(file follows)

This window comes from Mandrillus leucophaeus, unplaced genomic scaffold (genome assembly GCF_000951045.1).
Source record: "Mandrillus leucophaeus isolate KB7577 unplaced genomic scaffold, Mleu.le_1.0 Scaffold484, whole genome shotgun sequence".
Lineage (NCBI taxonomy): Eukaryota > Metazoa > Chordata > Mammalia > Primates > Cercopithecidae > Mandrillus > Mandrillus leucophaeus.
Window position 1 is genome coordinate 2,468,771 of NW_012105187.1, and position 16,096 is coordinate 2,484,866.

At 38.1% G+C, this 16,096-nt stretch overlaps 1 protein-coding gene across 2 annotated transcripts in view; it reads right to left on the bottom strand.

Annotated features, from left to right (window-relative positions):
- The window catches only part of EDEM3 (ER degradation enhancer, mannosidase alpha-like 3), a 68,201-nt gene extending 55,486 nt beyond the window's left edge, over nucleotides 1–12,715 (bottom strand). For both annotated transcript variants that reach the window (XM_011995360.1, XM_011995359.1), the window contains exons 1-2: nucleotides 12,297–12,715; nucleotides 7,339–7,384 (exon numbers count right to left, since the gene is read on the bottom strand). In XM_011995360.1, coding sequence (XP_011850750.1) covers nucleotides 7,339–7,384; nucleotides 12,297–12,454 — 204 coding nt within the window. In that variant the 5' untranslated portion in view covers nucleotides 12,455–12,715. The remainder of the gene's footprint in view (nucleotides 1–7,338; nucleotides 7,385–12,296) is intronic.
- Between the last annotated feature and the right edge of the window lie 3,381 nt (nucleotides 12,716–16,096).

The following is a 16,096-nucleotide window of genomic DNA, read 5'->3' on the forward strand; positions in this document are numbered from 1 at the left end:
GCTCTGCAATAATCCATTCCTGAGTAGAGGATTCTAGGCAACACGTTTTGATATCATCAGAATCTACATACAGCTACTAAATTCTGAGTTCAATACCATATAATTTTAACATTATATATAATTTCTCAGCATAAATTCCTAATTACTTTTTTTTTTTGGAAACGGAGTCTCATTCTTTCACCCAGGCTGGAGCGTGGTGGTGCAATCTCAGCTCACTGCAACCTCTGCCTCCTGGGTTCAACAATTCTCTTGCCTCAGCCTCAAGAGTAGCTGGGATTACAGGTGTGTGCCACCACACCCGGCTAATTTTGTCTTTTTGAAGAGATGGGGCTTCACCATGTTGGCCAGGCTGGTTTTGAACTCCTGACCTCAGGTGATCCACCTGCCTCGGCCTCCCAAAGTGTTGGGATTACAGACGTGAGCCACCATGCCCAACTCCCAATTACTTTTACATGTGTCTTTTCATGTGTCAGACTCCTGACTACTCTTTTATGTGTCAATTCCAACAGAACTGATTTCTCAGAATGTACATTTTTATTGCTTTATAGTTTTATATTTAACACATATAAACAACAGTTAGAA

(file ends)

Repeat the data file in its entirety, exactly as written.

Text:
This window comes from Mandrillus leucophaeus, unplaced genomic scaffold (genome assembly GCF_000951045.1).
Source record: "Mandrillus leucophaeus isolate KB7577 unplaced genomic scaffold, Mleu.le_1.0 Scaffold484, whole genome shotgun sequence".
Lineage (NCBI taxonomy): Eukaryota > Metazoa > Chordata > Mammalia > Primates > Cercopithecidae > Mandrillus > Mandrillus leucophaeus.
Window position 1 is genome coordinate 2,468,771 of NW_012105187.1, and position 16,096 is coordinate 2,484,866.

At 38.1% G+C, this 16,096-nt stretch overlaps 1 protein-coding gene across 2 annotated transcripts in view; it reads right to left on the bottom strand.

Annotated features, from left to right (window-relative positions):
- The window catches only part of EDEM3 (ER degradation enhancer, mannosidase alpha-like 3), a 68,201-nt gene extending 55,486 nt beyond the window's left edge, over nucleotides 1–12,715 (bottom strand). For both annotated transcript variants that reach the window (XM_011995360.1, XM_011995359.1), the window contains exons 1-2: nucleotides 12,297–12,715; nucleotides 7,339–7,384 (exon numbers count right to left, since the gene is read on the bottom strand). In XM_011995360.1, coding sequence (XP_011850750.1) covers nucleotides 7,339–7,384; nucleotides 12,297–12,454 — 204 coding nt within the window. In that variant the 5' untranslated portion in view covers nucleotides 12,455–12,715. The remainder of the gene's footprint in view (nucleotides 1–7,338; nucleotides 7,385–12,296) is intronic.
- Between the last annotated feature and the right edge of the window lie 3,381 nt (nucleotides 12,716–16,096).

The following is a 16,096-nucleotide window of genomic DNA, read 5'->3' on the forward strand; positions in this document are numbered from 1 at the left end:
GCTCTGCAATAATCCATTCCTGAGTAGAGGATTCTAGGCAACACGTTTTGATATCATCAGAATCTACATACAGCTACTAAATTCTGAGTTCAATACCATATAATTTTAACATTATATATAATTTCTCAGCATAAATTCCTAATTACTTTTTTTTTTTGGAAACGGAGTCTCATTCTTTCACCCAGGCTGGAGCGTGGTGGTGCAATCTCAGCTCACTGCAACCTCTGCCTCCTGGGTTCAACAATTCTCTTGCCTCAGCCTCAAGAGTAGCTGGGATTACAGGTGTGTGCCACCACACCCGGCTAATTTTGTCTTTTTGAAGAGATGGGGCTTCACCATGTTGGCCAGGCTGGTTTTGAACTCCTGACCTCAGGTGATCCACCTGCCTCGGCCTCCCAAAGTGTTGGGATTACAGACGTGAGCCACCATGCCCAACTCCCAATTACTTTTACATGTGTCTTTTCATGTGTCAGACTCCTGACTACTCTTTTATGTGTCAATTCCAACAGAACTGATTTCTCAGAATGTACATTTTTATTGCTTTATAGTTTTATATTTAACACATATAAACAACAGTTAGAA